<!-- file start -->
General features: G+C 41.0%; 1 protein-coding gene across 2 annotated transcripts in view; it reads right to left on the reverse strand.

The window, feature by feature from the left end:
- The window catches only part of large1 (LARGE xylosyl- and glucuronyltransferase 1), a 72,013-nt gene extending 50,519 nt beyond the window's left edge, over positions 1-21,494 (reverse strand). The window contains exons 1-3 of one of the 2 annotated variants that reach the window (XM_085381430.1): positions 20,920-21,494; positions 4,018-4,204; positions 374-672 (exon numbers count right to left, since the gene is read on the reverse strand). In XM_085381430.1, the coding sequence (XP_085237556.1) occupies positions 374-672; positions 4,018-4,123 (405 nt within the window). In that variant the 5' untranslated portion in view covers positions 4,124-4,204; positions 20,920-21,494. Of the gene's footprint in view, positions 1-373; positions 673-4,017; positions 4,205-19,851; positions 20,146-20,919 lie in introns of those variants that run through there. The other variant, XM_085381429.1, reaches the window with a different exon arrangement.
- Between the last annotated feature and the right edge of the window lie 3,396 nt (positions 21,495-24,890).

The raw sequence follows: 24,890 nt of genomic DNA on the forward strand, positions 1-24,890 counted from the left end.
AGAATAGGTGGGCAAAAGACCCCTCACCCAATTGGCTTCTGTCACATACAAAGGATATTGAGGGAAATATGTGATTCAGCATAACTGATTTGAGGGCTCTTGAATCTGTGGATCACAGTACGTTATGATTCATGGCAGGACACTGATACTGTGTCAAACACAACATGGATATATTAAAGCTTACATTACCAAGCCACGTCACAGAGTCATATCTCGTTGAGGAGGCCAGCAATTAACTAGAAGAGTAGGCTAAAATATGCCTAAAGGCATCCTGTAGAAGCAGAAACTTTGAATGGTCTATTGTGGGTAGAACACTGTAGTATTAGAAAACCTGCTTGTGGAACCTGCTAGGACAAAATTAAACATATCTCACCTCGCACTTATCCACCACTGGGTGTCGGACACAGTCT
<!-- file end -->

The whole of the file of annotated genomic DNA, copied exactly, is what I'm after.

General features: G+C 41.0%; 1 protein-coding gene across 2 annotated transcripts in view; it reads right to left on the reverse strand.

The window, feature by feature from the left end:
- The window catches only part of large1 (LARGE xylosyl- and glucuronyltransferase 1), a 72,013-nt gene extending 50,519 nt beyond the window's left edge, over positions 1-21,494 (reverse strand). The window contains exons 1-3 of one of the 2 annotated variants that reach the window (XM_085381430.1): positions 20,920-21,494; positions 4,018-4,204; positions 374-672 (exon numbers count right to left, since the gene is read on the reverse strand). In XM_085381430.1, the coding sequence (XP_085237556.1) occupies positions 374-672; positions 4,018-4,123 (405 nt within the window). In that variant the 5' untranslated portion in view covers positions 4,124-4,204; positions 20,920-21,494. Of the gene's footprint in view, positions 1-373; positions 673-4,017; positions 4,205-19,851; positions 20,146-20,919 lie in introns of those variants that run through there. The other variant, XM_085381429.1, reaches the window with a different exon arrangement.
- Between the last annotated feature and the right edge of the window lie 3,396 nt (positions 21,495-24,890).

The raw sequence follows: 24,890 nt of genomic DNA on the forward strand, positions 1-24,890 counted from the left end.
AGAATAGGTGGGCAAAAGACCCCTCACCCAATTGGCTTCTGTCACATACAAAGGATATTGAGGGAAATATGTGATTCAGCATAACTGATTTGAGGGCTCTTGAATCTGTGGATCACAGTACGTTATGATTCATGGCAGGACACTGATACTGTGTCAAACACAACATGGATATATTAAAGCTTACATTACCAAGCCACGTCACAGAGTCATATCTCGTTGAGGAGGCCAGCAATTAACTAGAAGAGTAGGCTAAAATATGCCTAAAGGCATCCTGTAGAAGCAGAAACTTTGAATGGTCTATTGTGGGTAGAACACTGTAGTATTAGAAAACCTGCTTGTGGAACCTGCTAGGACAAAATTAAACATATCTCACCTCGCACTTATCCACCACTGGGTGTCGGACACAGTCT